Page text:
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Trust Law



In many states across the U.S., including Texas, a growing trend has developed which encourages the use of Trusts as a part, or in place of, traditional estate planning. While attorney drafted trusts can be utilized effectively in a variety of situations, many questions exist for most clients about the nature of trusts, how they are used effectively, when they may not be appropriate, etc.

This Trust section of our website is designed to answer some of these questions for you if you are seeking counsel from a trust lawyer. We provide information about Education Trusts, Testamentary Trusts, Revocable Living Trusts, Spendthrift Trust provisions, Crummey Trusts and Irrevocable Life Insurance Trusts.

Each of these trusts has different uses and benefits, but an understanding of each is important before you consider creating a trust.

General Information Related to Trusts:

In this section, we provide you with a general overview of the concepts related to trusts. We recognize that many of our clients and potential clients often have misconceptions related to what a trust actually is, its proper use, etc. This section should help to provide a background on these issues so that you can then understand the specific types of trusts explained elsewhere in this site.

1. Testamentary Trusts: The concepts of Wills and trusts combine when you consider the creation of a Testamentary Trust. Theses trusts are created under your Will and will control the management of your assets after your death. These trusts have a wide array of uses, but they are very often used to provide for the management of assets for minors and young children in the event they might become entitled to receive property under a Will.

2. Revocable Living Trusts: In recent years, the use of Revocable Living Trusts as a substitute to traditional estate planning has exploded in many states. In Texas, however, the uses of these trusts as effective estate planning alternatives have limited usefulness. The effective use of these trusts is discussed, but also we discuss many of the myths and misconceptions related to the uses of these Trusts.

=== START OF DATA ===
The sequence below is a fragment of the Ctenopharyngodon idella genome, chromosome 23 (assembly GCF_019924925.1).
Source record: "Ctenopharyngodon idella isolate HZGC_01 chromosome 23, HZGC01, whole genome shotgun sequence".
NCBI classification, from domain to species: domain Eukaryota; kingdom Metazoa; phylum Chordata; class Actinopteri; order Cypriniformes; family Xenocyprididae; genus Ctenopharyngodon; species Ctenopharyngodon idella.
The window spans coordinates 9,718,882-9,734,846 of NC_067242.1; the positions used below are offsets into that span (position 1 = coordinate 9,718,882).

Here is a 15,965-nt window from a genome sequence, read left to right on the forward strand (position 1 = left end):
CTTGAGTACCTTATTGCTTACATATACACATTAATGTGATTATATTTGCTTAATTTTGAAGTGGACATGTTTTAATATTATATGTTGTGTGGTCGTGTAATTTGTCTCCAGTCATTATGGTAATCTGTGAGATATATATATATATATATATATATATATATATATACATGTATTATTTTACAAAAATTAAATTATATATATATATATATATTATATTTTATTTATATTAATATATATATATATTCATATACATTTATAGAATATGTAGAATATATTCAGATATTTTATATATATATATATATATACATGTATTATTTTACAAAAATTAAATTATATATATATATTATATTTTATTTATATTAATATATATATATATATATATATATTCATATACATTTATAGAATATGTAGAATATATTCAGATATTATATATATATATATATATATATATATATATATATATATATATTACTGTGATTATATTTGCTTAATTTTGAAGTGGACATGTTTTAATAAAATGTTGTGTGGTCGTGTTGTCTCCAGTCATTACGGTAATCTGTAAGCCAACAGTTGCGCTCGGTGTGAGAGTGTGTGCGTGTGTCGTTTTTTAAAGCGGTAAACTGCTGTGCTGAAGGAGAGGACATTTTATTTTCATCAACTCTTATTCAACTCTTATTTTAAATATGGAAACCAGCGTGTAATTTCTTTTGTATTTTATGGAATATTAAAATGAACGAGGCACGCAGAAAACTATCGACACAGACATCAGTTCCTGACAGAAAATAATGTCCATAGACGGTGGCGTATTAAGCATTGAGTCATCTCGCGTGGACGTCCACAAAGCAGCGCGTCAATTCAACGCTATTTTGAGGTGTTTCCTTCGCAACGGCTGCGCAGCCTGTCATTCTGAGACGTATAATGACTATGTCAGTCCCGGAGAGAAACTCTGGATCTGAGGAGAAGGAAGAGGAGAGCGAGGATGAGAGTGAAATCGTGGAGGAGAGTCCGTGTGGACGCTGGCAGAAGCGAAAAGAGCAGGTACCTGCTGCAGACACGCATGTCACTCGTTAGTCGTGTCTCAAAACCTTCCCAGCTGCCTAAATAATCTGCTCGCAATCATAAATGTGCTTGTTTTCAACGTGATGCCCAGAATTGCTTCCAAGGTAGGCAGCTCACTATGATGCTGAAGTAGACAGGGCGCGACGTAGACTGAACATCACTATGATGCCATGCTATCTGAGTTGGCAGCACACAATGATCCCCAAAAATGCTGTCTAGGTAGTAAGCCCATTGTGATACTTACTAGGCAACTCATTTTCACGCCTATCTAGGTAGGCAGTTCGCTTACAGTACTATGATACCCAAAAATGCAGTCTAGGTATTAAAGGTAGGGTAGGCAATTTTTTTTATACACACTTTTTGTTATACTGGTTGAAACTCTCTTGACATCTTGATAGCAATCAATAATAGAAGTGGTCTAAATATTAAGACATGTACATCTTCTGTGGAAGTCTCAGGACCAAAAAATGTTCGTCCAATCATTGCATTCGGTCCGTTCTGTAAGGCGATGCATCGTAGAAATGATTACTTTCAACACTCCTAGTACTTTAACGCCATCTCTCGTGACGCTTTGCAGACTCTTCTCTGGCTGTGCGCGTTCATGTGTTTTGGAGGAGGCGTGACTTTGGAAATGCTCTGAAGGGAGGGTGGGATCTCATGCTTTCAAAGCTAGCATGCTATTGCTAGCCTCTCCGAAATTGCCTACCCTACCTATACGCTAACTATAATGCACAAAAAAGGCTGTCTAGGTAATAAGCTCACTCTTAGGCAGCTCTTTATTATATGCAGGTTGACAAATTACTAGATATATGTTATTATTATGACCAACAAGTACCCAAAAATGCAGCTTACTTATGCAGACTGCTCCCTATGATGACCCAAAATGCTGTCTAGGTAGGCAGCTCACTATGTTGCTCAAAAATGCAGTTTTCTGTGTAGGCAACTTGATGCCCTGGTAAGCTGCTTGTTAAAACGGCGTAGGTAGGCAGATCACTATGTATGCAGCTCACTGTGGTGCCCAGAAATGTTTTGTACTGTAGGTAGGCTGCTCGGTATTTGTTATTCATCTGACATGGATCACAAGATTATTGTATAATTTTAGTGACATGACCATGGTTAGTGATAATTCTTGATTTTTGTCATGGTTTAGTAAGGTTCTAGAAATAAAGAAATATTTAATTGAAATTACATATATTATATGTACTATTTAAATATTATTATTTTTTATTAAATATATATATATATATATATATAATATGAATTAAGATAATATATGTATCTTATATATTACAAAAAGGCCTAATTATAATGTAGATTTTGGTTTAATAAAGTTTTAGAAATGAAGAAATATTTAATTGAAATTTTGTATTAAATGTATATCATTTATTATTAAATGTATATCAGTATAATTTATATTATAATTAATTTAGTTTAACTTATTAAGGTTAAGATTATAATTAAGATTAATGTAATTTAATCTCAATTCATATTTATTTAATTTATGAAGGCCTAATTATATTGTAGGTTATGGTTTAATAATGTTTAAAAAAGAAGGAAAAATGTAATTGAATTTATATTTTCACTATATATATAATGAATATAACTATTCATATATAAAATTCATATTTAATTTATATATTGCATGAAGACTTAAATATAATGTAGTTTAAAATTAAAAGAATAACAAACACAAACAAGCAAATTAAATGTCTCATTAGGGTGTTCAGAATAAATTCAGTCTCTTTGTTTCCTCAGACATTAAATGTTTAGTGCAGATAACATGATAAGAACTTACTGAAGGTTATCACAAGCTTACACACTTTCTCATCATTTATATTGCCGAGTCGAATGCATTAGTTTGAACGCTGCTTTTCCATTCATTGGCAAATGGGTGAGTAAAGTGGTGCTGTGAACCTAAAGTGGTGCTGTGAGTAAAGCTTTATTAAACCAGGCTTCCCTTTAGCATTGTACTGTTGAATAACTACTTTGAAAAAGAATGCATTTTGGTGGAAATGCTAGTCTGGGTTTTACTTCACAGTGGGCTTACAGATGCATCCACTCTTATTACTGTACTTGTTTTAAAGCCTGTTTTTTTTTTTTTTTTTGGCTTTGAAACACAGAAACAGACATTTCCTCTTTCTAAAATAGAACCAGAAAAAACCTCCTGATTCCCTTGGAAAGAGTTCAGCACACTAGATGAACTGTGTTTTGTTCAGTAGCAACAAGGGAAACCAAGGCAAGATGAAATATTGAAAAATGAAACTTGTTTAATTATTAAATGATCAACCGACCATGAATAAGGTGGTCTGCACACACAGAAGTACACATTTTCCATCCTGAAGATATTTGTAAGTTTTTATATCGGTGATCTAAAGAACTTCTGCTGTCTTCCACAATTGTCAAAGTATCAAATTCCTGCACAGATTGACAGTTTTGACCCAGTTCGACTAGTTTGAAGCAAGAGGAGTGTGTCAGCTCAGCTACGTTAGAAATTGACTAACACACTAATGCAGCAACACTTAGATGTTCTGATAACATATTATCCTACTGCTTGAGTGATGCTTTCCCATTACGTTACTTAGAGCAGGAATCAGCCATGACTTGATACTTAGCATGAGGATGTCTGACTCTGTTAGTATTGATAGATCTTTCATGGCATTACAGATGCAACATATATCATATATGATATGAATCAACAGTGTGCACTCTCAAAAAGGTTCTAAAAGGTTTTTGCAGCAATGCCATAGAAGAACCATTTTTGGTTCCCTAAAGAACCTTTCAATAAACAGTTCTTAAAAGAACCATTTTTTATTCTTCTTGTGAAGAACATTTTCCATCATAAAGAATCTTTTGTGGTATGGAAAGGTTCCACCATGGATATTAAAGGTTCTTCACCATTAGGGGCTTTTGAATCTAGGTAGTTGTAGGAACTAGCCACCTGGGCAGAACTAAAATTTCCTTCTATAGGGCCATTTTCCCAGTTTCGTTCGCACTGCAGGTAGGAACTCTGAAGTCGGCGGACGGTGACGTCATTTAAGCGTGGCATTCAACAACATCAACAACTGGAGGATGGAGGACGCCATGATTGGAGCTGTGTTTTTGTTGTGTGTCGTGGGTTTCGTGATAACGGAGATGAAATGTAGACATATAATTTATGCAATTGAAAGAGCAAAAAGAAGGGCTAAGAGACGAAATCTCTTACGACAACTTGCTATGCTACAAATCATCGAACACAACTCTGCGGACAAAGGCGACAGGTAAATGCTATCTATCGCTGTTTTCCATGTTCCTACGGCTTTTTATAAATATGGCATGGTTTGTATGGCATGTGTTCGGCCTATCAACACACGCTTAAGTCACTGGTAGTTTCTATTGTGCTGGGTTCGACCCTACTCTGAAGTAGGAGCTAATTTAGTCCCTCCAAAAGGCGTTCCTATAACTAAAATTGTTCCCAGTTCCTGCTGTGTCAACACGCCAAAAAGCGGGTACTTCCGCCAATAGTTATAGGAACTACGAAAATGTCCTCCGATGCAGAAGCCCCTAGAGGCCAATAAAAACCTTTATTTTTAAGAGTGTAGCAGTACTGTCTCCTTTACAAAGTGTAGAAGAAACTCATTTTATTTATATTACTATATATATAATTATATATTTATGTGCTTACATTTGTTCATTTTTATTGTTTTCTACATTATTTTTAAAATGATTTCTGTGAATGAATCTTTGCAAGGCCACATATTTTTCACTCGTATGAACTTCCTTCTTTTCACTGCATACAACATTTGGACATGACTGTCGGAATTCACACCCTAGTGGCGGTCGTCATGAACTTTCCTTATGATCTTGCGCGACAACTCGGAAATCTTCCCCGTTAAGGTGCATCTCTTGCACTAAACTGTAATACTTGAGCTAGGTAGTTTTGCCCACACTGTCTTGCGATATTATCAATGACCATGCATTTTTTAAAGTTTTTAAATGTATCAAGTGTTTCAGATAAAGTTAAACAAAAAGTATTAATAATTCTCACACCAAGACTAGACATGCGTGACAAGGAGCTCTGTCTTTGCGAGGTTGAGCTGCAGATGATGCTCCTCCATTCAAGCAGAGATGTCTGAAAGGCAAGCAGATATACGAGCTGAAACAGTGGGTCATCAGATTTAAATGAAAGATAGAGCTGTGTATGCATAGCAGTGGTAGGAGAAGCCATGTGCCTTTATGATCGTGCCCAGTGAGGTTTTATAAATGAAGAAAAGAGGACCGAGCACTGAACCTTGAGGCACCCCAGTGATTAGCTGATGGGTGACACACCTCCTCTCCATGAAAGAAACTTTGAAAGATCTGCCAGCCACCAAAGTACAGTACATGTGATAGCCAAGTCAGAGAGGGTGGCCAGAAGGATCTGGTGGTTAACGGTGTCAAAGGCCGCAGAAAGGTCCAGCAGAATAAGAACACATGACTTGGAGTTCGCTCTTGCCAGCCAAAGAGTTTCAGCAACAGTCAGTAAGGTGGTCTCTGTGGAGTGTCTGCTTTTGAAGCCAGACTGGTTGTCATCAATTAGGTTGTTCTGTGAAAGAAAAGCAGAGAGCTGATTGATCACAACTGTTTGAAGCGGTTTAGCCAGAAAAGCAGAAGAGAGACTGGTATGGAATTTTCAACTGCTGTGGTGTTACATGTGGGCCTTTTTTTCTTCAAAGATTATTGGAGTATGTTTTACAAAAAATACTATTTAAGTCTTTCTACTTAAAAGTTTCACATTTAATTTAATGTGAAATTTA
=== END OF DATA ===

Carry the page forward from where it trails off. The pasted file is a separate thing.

3. Educational Trusts: One of the primary concerns that many parents and grandparents have is setting aside money to provide for education for their children and grandchildren. In spite of this desire, those same parents and grandparents recognize that the best interests of their children is not served by giving large sums of money to minors or young adults who might rather buy a car than pay for an education. As a result, the use of an Educational Trust becomes a very appropriate option for providing money for education while ensuring a mechanism to make sure the money is used appropriately.

4. Spendthrift Trusts: Another concern of people creating trusts is that they want the assets of the trust to be protected from the attacks of potential creditors of either the Grantors or the Beneficiaries of the Trust. Spendthrift provisions can be incorporated into a Trust, which will then protect the trust assets from attack.

5. Crummey Trusts: People making gifts into Trusts generally make those gifts for a variety of reasons. However, regardless of the reason, they do not want to give up their money and pay gift taxes on top of giving away their money. The Crummeytrust provisions make it possible to make gifts to a trust while excluding some portion or all of the gift from potential gift tax complications.

6. Irrevocable Life Insurance Trusts: Life insurance policies can very often present estate tax problems for the person who owns the policy. To combat the estate tax complications, the Irrevocable Life Insurance Trust provides an alternative to own a life insurance policy while completely excluding the proceeds from the estate for tax purposes.